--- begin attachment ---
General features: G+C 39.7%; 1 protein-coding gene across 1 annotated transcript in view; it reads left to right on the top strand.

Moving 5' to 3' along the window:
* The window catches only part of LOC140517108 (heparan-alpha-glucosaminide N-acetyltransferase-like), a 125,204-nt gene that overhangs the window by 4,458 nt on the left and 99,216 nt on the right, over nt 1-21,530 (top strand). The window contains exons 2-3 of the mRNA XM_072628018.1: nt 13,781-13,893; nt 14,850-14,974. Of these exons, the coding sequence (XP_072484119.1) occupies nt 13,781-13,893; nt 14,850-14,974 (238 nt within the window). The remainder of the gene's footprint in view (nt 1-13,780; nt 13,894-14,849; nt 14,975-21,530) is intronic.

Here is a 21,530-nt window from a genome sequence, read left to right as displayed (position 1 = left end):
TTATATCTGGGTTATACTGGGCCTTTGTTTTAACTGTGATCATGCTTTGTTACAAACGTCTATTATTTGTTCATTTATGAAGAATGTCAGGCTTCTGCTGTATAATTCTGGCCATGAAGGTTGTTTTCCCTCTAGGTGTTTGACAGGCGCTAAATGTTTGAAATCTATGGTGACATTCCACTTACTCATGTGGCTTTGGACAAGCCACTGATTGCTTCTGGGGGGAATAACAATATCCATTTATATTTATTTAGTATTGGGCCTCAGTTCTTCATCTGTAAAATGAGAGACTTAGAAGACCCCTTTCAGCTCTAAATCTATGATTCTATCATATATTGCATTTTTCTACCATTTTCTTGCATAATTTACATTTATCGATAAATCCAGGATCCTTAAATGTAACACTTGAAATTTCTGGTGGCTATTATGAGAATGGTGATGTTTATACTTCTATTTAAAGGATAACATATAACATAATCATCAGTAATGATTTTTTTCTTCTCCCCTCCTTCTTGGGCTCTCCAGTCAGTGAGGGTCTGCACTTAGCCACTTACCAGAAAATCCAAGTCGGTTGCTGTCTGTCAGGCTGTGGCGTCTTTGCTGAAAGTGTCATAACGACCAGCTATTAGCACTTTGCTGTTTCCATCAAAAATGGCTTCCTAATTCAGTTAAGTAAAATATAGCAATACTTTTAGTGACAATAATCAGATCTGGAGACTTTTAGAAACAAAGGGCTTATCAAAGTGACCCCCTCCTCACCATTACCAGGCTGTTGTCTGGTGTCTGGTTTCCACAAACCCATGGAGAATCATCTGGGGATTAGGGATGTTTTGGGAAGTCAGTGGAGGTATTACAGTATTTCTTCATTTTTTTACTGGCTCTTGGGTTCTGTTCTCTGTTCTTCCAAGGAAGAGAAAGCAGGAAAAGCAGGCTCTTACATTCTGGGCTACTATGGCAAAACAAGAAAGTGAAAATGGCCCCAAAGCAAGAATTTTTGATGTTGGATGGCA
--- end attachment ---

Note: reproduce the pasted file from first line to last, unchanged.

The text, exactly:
General features: G+C 39.7%; 1 protein-coding gene across 1 annotated transcript in view; it reads left to right on the top strand.

Moving 5' to 3' along the window:
* The window catches only part of LOC140517108 (heparan-alpha-glucosaminide N-acetyltransferase-like), a 125,204-nt gene that overhangs the window by 4,458 nt on the left and 99,216 nt on the right, over nt 1-21,530 (top strand). The window contains exons 2-3 of the mRNA XM_072628018.1: nt 13,781-13,893; nt 14,850-14,974. Of these exons, the coding sequence (XP_072484119.1) occupies nt 13,781-13,893; nt 14,850-14,974 (238 nt within the window). The remainder of the gene's footprint in view (nt 1-13,780; nt 13,894-14,849; nt 14,975-21,530) is intronic.

Here is a 21,530-nt window from a genome sequence, read left to right as displayed (position 1 = left end):
TTATATCTGGGTTATACTGGGCCTTTGTTTTAACTGTGATCATGCTTTGTTACAAACGTCTATTATTTGTTCATTTATGAAGAATGTCAGGCTTCTGCTGTATAATTCTGGCCATGAAGGTTGTTTTCCCTCTAGGTGTTTGACAGGCGCTAAATGTTTGAAATCTATGGTGACATTCCACTTACTCATGTGGCTTTGGACAAGCCACTGATTGCTTCTGGGGGGAATAACAATATCCATTTATATTTATTTAGTATTGGGCCTCAGTTCTTCATCTGTAAAATGAGAGACTTAGAAGACCCCTTTCAGCTCTAAATCTATGATTCTATCATATATTGCATTTTTCTACCATTTTCTTGCATAATTTACATTTATCGATAAATCCAGGATCCTTAAATGTAACACTTGAAATTTCTGGTGGCTATTATGAGAATGGTGATGTTTATACTTCTATTTAAAGGATAACATATAACATAATCATCAGTAATGATTTTTTTCTTCTCCCCTCCTTCTTGGGCTCTCCAGTCAGTGAGGGTCTGCACTTAGCCACTTACCAGAAAATCCAAGTCGGTTGCTGTCTGTCAGGCTGTGGCGTCTTTGCTGAAAGTGTCATAACGACCAGCTATTAGCACTTTGCTGTTTCCATCAAAAATGGCTTCCTAATTCAGTTAAGTAAAATATAGCAATACTTTTAGTGACAATAATCAGATCTGGAGACTTTTAGAAACAAAGGGCTTATCAAAGTGACCCCCTCCTCACCATTACCAGGCTGTTGTCTGGTGTCTGGTTTCCACAAACCCATGGAGAATCATCTGGGGATTAGGGATGTTTTGGGAAGTCAGTGGAGGTATTACAGTATTTCTTCATTTTTTTACTGGCTCTTGGGTTCTGTTCTCTGTTCTTCCAAGGAAGAGAAAGCAGGAAAAGCAGGCTCTTACATTCTGGGCTACTATGGCAAAACAAGAAAGTGAAAATGGCCCCAAAGCAAGAATTTTTGATGTTGGATGGCA